“In light of Tehran's policy, and even more so after Ahmadinejad's re-election, the international community must continue to act uncompromisingly to prevent the nuclearization of Iran,” the country’s foreign minister, Avigdor Lieberman, declared.

Israel’s supporters in the U.S. are taking a similar line. “The re-election of Ahmadinejad underscores why the international community must do all it can to deny the Iranian regime the means to carry out its dangerous and destabilizing ambitions,” the American Jewish Committee’s David Harris announced.

In the coming weeks and months, expect to hear more insistently than ever, directly from politicians and media commentators and in television ads, about the urgency of confronting Iran. You can also expect to hear, particularly from Benjamin Netanyahu and his supporters, about Obama’s supposed assurance to the Israeli government that he’ll look for other solutions if diplomacy with Iran hasn’t panned out by the end of this year. Congressional Democrats who have been patient with Obama will now come under enormous pressure to abandon him on Iran.

Had Mir Hossein Mousavi, who clearly received the most legitimate votes on Friday (by far), been declared the winner, this wouldn’t be the case. Instead, Obama and his defenders would have had a powerful emotional argument of their own: Democracy is alive in Iran! And the people just rose up against the thug Ahmadinejad! We don’t need to bomb them. We need to talk to them.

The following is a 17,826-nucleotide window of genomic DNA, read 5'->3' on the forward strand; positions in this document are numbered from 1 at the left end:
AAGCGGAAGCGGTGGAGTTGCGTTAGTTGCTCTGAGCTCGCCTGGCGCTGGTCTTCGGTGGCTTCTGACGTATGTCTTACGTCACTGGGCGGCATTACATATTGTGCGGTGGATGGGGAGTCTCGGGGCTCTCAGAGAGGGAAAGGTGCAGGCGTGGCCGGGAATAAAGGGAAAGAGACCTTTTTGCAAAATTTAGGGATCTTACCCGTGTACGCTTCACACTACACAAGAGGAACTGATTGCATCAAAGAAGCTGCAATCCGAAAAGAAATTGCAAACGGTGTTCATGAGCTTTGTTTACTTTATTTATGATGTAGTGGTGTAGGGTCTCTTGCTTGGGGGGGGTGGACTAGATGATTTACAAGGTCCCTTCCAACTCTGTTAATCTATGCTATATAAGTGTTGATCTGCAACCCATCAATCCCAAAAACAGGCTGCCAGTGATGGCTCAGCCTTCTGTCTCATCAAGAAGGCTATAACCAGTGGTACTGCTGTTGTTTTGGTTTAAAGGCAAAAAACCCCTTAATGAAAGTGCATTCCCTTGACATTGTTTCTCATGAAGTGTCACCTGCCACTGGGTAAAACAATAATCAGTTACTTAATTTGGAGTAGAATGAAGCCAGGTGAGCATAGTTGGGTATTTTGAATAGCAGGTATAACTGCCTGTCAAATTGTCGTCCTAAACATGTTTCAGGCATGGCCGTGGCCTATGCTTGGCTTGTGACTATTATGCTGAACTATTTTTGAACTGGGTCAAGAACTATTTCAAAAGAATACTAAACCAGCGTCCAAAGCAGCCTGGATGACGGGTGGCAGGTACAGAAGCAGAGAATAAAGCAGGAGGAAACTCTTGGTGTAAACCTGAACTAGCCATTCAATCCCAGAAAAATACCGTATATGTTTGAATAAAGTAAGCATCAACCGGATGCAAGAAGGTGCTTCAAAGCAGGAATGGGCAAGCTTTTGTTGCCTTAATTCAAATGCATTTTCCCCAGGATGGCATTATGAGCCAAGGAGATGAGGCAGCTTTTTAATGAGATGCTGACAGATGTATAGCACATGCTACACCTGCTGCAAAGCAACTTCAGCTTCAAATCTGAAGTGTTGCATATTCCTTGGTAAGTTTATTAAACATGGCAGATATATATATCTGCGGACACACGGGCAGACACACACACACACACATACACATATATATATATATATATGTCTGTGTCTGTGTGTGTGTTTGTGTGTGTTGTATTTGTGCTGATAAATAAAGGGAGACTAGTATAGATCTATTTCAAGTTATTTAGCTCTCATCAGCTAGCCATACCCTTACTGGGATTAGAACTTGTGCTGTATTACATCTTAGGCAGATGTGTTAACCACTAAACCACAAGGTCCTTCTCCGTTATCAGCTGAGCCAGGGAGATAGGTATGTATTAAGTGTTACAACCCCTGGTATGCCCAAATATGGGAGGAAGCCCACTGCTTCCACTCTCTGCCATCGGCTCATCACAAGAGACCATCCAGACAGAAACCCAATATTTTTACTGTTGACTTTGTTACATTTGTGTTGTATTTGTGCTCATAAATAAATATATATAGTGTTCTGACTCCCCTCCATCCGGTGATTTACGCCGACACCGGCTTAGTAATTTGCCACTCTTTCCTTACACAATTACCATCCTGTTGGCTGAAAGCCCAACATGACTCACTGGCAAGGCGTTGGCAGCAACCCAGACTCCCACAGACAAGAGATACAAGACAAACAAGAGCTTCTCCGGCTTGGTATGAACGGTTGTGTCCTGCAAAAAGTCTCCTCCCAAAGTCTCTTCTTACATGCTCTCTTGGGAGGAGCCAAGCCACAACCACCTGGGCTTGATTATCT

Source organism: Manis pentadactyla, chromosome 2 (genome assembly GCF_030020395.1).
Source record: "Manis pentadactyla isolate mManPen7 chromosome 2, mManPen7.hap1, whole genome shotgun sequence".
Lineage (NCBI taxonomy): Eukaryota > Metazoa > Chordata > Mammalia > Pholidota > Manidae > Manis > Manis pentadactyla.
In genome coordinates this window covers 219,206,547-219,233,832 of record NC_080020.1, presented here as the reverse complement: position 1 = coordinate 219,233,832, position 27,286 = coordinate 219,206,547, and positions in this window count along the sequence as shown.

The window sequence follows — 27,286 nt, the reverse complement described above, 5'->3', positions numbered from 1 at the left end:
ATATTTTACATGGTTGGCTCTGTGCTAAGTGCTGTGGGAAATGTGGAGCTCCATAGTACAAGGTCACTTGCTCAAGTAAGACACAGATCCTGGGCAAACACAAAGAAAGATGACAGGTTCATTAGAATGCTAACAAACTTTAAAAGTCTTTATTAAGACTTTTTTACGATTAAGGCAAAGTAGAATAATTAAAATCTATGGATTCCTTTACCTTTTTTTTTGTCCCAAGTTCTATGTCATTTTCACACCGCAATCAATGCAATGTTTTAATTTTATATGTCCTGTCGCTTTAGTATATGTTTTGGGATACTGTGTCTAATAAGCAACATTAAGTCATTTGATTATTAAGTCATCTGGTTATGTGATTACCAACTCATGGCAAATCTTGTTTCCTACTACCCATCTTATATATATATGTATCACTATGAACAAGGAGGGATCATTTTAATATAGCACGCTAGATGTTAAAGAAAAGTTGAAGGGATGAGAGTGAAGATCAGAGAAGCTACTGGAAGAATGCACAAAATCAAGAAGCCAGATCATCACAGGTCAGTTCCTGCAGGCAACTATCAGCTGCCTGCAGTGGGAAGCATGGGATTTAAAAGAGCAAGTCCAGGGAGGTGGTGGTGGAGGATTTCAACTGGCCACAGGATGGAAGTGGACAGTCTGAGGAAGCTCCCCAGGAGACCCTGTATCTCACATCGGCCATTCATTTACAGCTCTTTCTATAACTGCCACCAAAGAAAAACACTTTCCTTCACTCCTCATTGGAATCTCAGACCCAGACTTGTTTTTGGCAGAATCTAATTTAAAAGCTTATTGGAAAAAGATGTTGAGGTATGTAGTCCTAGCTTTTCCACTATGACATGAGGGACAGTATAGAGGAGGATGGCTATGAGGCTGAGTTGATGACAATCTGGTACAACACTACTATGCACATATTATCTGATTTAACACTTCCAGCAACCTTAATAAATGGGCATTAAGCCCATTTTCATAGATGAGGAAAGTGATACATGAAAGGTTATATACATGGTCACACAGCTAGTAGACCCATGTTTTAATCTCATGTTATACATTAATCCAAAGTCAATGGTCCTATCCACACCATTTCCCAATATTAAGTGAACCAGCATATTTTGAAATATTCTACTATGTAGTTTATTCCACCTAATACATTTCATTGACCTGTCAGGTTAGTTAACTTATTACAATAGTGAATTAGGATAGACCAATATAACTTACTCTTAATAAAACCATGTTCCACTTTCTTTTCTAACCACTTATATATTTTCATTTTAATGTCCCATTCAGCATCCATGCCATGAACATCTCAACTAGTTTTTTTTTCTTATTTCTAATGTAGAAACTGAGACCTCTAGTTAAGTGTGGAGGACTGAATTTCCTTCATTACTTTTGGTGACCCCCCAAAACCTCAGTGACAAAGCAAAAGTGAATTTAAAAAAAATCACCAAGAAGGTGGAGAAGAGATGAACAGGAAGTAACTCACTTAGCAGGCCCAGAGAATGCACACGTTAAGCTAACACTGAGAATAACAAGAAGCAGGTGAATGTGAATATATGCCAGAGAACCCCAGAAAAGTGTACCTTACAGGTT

This would have been enough to give sympathetic Democrats cover, and to keep skeptical ones in line—and to defeat the “Munich all over again” argument.

There remains a strong, rational argument for resisting the hawks and pursuing diplomacy, even if these latest developments make engagement much more difficult. We’re interpreting what just happened through the lens of nuclear politics, but the Khamenei regime’s election theft is rooted in self-preservation. Iran’s conservative religious leaders saw a massive reformist wave building behind Mousavi and determined to kill it—so emphatically, so violently and so transparently that future reformists would think twice before trying to mobilize the masses. Twenty years ago, the world watched something similar in Tiananmen Square.

The Khamenei regime’s actions this weekend have been despicable in a way words can’t quite describe. And yet, the hawks’ caricature of Iran’s leaders—“a messianic, apocalyptic cult,” in the words of Netanyahu—still doesn’t fit. If anything, we’ve just seen how committed they are to their own survival. A nuclear strike against Israel, a nation already armed with hundreds of nuclear weapons, doesn’t square with their history—which includes ending a bloody and protracted war with Iraq when it began to threaten Iran’s own stability.

But cold, rational arguments rarely win political arguments—particularly when one side gets to invoke the specter of Mahmoud Ahmadinejad and a mushroom cloud.

In large part because of Ahmadinejad’s vile rhetoric, the debate over Iran in the U.S. has lopsidedly favored the hawks. That could have changed this weekend. Instead, it will now be more one-sided than ever.